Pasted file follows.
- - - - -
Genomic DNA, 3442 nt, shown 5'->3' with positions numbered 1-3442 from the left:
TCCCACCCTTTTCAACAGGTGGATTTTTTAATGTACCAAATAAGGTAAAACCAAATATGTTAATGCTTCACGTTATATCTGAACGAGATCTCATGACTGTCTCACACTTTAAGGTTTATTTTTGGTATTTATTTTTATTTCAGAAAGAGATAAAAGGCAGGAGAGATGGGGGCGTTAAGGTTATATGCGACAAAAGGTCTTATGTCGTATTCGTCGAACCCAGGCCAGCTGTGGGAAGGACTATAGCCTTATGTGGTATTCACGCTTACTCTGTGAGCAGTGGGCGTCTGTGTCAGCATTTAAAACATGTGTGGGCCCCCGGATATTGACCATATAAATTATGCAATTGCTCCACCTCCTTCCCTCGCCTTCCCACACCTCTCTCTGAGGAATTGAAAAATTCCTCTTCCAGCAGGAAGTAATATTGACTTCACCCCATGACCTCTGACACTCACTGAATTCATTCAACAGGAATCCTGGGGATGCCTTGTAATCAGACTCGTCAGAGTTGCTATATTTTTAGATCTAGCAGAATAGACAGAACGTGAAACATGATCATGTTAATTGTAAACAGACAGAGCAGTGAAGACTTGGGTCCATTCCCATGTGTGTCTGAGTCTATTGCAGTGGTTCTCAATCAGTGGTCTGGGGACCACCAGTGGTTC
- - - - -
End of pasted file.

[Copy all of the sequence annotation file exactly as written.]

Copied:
Genomic DNA, 3442 nt, shown 5'->3' with positions numbered 1-3442 from the left:
TCCCACCCTTTTCAACAGGTGGATTTTTTAATGTACCAAATAAGGTAAAACCAAATATGTTAATGCTTCACGTTATATCTGAACGAGATCTCATGACTGTCTCACACTTTAAGGTTTATTTTTGGTATTTATTTTTATTTCAGAAAGAGATAAAAGGCAGGAGAGATGGGGGCGTTAAGGTTATATGCGACAAAAGGTCTTATGTCGTATTCGTCGAACCCAGGCCAGCTGTGGGAAGGACTATAGCCTTATGTGGTATTCACGCTTACTCTGTGAGCAGTGGGCGTCTGTGTCAGCATTTAAAACATGTGTGGGCCCCCGGATATTGACCATATAAATTATGCAATTGCTCCACCTCCTTCCCTCGCCTTCCCACACCTCTCTCTGAGGAATTGAAAAATTCCTCTTCCAGCAGGAAGTAATATTGACTTCACCCCATGACCTCTGACACTCACTGAATTCATTCAACAGGAATCCTGGGGATGCCTTGTAATCAGACTCGTCAGAGTTGCTATATTTTTAGATCTAGCAGAATAGACAGAACGTGAAACATGATCATGTTAATTGTAAACAGACAGAGCAGTGAAGACTTGGGTCCATTCCCATGTGTGTCTGAGTCTATTGCAGTGGTTCTCAATCAGTGGTCTGGGGACCACCAGTGGTTC